While You Were Away

During the Roaring Twenties New Yorkers took a wrecking ball to much of their past, and at a breathtaking pace that left many residents little time to ponder what was lost.

March 30, 1929 cover by Julian de Miskey.

Writer and cultural critic Gilbert Seldes succinctly summed up this spirit of the times in a tongue-in-cheek “reminiscence” of the “old” New York—that is, how the city appeared the previous fall before he left to spend the winter in Bermuda:

NOW WHERE WILL I GET A WALDORF SALAD? Writer Gilbert Seldes (top left) ticked off some of the many changes to his city while he was away for the winter, including (clockwise, from top right), the murder of racketeer Arnold Rothstein; the planned demolition of the Waldorf Astoria to make room for the Empire State Building (photo of the partially demolished hotel); and perhaps the first song to be overplayed on the radio ad nauseumAl Jolson’s “Sonny Boy.” (Wikipedia, Daily News, New York Public Library, musicals101.com)

A member of the intellectual elite but also a strong advocate for cultural democracy, Seldes began writing for the New Yorker in late 1925 and would be a frequent contributor through 1936. In 1937 he would join CBS as its first director of television programs, and would also become one of television’s first critics thanks to his 1937 Atlantic Monthly article, “The ‘Errors’ of Television.” (Note: There were only 50 experimental TV sets in the New York area in 1937, and the first commercially available sets weren’t sold until 1939). In 1958—when there would be 42 million U.S. households with a television—Seldes would serve as the host of NBC’s The Subject is Jazz.

THE SUBJECT IS JAZZ host Gilbert Seldes in 1958 visiting with the show’s producer, George Norford; at right, Seldes interviewing Duke Ellington. (Getty)

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Peggy Bacon Did It All

Another early contributor to the New Yorker was Peggy Bacon, who displayed her sharp wit in her nearly 50 articles and poems for the magazine from 1926 to 1950. But Bacon was also well-known for displaying her talent and wit in the many paintings and illustrations she created throughout her long career. The New Yorker’s art critic Murdock Pemberton sang her praises in the March 30, 1929 issue after visiting her show at the Weyhe Gallery.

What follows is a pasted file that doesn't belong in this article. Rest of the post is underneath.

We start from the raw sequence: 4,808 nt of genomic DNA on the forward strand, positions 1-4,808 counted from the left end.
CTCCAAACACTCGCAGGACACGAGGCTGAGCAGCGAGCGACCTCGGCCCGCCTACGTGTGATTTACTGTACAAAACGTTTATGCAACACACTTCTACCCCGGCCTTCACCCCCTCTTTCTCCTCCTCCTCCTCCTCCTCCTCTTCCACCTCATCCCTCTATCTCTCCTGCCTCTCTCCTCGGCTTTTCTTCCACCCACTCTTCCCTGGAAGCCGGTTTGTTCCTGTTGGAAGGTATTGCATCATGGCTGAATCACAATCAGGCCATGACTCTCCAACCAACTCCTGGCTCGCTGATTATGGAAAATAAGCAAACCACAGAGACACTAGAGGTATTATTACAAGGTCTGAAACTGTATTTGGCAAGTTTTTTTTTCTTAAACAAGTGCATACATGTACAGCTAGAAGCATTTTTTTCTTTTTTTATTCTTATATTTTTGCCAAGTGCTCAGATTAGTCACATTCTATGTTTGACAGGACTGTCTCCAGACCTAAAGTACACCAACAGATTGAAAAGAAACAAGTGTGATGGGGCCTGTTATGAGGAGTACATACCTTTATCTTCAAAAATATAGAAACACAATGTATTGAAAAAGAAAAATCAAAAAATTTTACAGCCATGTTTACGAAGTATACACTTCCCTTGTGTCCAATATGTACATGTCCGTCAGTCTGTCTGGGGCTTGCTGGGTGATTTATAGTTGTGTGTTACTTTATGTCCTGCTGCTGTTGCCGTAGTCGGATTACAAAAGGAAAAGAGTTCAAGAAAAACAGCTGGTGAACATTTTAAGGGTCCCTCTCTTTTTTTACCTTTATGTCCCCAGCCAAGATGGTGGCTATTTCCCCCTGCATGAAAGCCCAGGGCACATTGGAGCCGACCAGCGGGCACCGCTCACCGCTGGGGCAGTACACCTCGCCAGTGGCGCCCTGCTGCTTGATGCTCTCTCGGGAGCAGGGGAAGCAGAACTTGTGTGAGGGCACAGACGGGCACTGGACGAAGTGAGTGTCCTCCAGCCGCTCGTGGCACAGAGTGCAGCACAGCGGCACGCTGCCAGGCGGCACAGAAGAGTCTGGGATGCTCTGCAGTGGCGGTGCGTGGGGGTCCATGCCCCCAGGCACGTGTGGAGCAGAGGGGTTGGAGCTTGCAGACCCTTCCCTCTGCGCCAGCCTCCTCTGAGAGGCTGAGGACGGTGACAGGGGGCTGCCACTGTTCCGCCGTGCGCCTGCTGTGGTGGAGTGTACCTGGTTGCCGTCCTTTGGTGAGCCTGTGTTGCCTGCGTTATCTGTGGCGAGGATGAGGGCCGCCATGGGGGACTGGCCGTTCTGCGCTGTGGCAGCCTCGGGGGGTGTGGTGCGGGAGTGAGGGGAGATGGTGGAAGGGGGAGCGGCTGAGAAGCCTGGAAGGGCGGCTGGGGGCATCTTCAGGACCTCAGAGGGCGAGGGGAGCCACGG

A FEW IDEAS was the title of this 1927 drypoint work featured in Peggy Bacon’s Weyhe Gallery show. At right, Bacon, circa 1920s. (artnet.com/wikipedia)
A sampling of Peggy Bacon drypoint works from the 1920s, clockwise, from top: Frenzied Effort, 1925; Vanity, 1929; Penguin Island, 1926. (Brooklyn Museum/Artnet/1stdibs.com)

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The March 30 profile featured aviation innovator Giuseppe Mario Bellanca, who in 1922 designed the first enclosed-cabin monoplane in the U.S. Perhaps even more significant, his design in 1913 of a plane with a propeller in front, a wing in the middle and tail at the end set the standard for all aircraft built since. (Before 1913 many planes were propelled from the rear, with the “tail” projected in front of the craft). The profile writer, William Weimer (with art by Hugo Gellert) admired Bellanca’s ability to stand toe-to-toe with the mighty du Pont family:

Bellanca founded the Roos-Bellanca Aircraft Company in Omaha in 1927, and was featured on the cover of Time. In 1929 he created the Delaware-based Bellanca Aircraft Corporation of America in a financial partnership with the du Ponts.

AVIATION PIONEER Giuseppe Mario Bellanca (center) at the new Bellanca Airfield in New Castle, Delaware, 1928. Bellanca’s planes would establish numerous records for altitude, endurance, and speed. (Delaware Public Archives)

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Showing Some Restraint

In his “Sky Line” column, the New Yorker architecture critic George S. Chappell (aka “T-Square”) praised an award-winning 1928 apartment at 3 East 84th Street for its contemporary charm and “fine restraint.” Designed by Raymond Hood and John Mead Howells, the 9-story building was commissioned by Joseph Medill Patterson, owner of the New York Daily News. The design would be influential in Hood’s much more ambitious projects two years later—the Daily News Building (1930) and Rockefeller Center (1931).


The Raymond Hood– and John Mead Howells-designed 3 East 84th Street. Top right, the front entrance; and bottom right, ceiling’s silver leaf squares. (Susan DeMark–mindfulwalker.com)

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Advertisers in the March 30 issue offered various garments for the gentleman, including this sports-country ensemble at left from Finchley and a custom lounging robe from Macy’s…

…and for fashionable, amusingly mischievous woman there was the new “Scalawag” hat by Knox…

…Blue Moon’s blonde fairy girl was one of the Jazz Age’s most recognizable labels…here she is matched with an Art Deco-inspired spectrum of stocking colors…